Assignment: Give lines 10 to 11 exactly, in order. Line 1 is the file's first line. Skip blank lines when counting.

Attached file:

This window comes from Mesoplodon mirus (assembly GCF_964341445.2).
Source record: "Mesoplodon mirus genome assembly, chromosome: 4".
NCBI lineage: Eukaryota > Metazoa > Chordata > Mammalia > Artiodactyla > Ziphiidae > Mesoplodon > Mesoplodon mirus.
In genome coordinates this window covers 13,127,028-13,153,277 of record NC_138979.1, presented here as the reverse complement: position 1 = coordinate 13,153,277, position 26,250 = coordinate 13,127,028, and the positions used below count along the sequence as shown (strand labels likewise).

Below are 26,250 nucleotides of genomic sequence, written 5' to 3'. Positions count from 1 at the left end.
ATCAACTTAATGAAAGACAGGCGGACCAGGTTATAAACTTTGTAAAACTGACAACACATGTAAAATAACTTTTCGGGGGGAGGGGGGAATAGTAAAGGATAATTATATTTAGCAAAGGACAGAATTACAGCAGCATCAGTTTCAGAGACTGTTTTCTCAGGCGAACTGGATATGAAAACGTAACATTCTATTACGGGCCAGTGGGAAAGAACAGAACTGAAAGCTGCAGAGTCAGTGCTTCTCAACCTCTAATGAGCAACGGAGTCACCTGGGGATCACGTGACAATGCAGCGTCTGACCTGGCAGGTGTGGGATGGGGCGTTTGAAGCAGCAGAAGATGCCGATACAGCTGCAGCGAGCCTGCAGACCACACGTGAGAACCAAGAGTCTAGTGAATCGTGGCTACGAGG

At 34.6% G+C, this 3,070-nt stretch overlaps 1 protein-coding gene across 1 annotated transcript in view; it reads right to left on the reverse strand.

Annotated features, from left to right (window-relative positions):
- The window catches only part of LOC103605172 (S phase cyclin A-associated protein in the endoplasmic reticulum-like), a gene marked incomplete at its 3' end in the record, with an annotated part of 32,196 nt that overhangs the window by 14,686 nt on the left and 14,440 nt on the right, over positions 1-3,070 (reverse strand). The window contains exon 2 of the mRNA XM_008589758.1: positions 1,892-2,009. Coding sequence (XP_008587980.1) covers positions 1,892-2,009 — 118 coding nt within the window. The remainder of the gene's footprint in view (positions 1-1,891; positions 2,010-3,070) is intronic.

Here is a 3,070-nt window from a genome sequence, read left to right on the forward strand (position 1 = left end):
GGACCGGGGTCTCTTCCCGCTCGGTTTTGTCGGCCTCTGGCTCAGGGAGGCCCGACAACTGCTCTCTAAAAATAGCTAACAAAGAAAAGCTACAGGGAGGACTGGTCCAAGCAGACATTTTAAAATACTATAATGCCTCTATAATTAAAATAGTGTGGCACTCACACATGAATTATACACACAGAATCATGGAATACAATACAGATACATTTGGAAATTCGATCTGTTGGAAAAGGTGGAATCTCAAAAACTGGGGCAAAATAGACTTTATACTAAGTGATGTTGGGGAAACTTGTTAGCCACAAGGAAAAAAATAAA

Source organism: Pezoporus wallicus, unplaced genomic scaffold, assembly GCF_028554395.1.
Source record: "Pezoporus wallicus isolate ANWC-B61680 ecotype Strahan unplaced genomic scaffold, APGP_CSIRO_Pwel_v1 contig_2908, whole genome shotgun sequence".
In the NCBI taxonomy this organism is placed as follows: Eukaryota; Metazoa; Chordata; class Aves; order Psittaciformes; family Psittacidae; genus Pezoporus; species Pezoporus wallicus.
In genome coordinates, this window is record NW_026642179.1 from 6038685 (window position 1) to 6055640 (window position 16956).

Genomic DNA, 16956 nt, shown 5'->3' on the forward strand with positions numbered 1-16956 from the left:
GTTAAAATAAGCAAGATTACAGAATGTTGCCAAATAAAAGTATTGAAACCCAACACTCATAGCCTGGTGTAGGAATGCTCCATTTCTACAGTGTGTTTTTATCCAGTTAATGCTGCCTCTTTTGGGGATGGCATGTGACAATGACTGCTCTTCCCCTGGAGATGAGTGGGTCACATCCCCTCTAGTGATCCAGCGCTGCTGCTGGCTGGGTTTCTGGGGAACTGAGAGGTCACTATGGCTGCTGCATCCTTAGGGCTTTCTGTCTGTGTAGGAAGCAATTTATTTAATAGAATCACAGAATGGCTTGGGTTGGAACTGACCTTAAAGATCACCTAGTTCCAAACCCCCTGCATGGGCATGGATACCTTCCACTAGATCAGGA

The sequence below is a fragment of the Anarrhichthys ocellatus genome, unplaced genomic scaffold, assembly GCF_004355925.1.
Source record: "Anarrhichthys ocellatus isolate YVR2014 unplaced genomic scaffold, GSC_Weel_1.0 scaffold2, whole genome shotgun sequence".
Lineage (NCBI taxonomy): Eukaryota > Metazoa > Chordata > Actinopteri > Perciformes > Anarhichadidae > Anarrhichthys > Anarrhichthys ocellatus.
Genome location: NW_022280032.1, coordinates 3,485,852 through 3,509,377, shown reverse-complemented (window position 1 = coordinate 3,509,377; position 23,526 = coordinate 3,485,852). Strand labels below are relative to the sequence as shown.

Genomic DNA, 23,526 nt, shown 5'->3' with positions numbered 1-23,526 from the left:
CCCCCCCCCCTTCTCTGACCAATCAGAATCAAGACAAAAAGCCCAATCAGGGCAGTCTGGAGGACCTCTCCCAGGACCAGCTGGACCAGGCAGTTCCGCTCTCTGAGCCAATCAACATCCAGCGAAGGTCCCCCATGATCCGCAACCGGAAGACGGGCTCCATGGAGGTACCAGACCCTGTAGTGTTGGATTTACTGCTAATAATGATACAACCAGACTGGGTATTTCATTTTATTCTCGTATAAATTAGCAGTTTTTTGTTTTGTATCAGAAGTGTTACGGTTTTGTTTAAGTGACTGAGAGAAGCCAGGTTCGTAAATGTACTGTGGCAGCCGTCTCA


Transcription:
Here is a 3,070-nt window from a genome sequence, read left to right on the forward strand (position 1 = left end):
GGACCGGGGTCTCTTCCCGCTCGGTTTTGTCGGCCTCTGGCTCAGGGAGGCCCGACAACTGCTCTCTAAAAATAGCTAACAAAGAAAAGCTACAGGGAGGACTGGTCCAAGCAGACATTTTAAAATACTATAATGCCTCTATAATTAAAATAGTGTGGCACTCACACATGAATTATACACACAGAATCATGGAATACAATACAGATACATTTGGAAATTCGATCTGTTGGAAAAGGTGGAATCTCAAAAACTGGGGCAAAATAGACTTTATACTAAGTGATGTTGGGGAAACTTGTTAGCCACAAGGAAAAAAATAAA